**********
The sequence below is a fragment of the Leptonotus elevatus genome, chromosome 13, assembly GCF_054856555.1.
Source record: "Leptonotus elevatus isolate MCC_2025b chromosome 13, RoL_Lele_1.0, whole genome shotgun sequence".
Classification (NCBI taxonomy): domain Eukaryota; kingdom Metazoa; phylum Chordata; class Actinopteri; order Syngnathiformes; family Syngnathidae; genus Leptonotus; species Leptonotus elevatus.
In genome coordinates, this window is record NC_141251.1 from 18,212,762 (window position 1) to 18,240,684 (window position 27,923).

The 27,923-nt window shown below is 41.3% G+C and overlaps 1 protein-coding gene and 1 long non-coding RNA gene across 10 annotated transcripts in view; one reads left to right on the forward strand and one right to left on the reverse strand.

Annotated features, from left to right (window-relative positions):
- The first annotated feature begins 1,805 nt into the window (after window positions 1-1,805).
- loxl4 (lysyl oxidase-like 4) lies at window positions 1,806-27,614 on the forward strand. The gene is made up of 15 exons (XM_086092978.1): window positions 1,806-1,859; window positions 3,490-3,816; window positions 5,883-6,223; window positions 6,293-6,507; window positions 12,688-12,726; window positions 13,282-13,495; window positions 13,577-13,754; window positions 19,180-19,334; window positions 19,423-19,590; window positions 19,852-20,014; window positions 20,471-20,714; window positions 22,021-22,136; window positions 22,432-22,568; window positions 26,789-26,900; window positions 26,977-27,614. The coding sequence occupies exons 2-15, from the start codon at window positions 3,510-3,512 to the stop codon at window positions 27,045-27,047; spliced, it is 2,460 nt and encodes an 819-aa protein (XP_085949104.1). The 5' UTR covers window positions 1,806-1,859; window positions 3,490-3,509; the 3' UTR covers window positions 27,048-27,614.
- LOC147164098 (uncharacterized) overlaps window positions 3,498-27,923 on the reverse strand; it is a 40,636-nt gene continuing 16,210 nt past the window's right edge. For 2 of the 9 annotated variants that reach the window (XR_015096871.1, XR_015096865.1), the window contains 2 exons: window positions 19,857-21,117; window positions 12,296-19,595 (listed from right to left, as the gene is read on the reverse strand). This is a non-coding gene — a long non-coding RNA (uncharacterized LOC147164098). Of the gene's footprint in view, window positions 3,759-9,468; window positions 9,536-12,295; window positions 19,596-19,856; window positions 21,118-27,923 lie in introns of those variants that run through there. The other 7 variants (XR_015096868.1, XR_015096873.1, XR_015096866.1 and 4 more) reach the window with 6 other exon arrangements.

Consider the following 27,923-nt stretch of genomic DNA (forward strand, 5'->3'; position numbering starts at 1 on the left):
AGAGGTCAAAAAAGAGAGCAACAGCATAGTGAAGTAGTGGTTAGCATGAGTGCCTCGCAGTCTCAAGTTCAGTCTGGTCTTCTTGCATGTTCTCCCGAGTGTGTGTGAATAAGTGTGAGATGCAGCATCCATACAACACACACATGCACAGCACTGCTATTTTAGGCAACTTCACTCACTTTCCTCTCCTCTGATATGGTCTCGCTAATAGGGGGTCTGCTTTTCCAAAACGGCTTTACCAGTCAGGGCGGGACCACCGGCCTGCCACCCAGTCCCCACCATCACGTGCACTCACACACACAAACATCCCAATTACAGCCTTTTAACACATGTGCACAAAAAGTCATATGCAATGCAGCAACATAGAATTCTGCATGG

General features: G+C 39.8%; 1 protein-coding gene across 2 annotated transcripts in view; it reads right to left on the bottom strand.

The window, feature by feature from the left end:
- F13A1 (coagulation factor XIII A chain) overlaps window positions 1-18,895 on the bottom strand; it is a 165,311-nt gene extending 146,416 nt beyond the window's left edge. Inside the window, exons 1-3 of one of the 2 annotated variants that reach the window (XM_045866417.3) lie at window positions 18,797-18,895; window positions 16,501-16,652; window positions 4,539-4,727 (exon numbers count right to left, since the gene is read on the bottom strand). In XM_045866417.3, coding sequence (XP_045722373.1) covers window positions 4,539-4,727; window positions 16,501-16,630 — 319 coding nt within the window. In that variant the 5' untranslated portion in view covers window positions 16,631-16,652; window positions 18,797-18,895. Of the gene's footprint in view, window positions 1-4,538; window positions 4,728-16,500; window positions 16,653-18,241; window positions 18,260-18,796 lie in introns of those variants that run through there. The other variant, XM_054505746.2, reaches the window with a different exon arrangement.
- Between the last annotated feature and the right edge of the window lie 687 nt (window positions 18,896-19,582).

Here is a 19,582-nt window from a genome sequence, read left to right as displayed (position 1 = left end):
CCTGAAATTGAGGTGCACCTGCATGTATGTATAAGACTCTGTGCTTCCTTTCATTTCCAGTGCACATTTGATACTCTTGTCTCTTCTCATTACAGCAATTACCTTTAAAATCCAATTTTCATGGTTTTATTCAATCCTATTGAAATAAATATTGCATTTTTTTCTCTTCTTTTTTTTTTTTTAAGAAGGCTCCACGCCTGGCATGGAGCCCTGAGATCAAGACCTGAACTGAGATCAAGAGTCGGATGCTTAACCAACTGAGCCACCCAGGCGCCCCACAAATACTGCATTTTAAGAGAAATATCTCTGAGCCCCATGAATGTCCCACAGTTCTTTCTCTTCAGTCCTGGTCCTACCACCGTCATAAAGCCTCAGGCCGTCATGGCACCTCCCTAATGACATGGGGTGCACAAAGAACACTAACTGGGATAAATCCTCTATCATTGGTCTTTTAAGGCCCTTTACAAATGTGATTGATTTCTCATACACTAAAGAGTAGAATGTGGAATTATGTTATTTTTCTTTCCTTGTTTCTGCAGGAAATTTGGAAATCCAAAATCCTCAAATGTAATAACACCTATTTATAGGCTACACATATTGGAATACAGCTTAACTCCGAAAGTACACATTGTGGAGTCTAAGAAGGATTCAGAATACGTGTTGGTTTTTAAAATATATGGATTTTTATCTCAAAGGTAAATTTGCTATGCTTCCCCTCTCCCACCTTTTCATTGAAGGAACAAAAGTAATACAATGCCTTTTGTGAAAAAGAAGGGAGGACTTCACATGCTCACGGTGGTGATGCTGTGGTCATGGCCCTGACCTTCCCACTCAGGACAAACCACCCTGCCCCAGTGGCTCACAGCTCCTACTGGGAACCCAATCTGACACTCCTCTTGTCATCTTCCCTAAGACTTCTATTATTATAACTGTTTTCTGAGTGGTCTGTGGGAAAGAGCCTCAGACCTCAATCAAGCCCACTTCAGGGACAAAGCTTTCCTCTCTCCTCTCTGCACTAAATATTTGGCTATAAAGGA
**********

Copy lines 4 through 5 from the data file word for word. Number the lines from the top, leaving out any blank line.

In genome coordinates, this window is record NC_141251.1 from 18,212,762 (window position 1) to 18,240,684 (window position 27,923).

The 27,923-nt window shown below is 41.3% G+C and overlaps 1 protein-coding gene and 1 long non-coding RNA gene across 10 annotated transcripts in view; one reads left to right on the forward strand and one right to left on the reverse strand.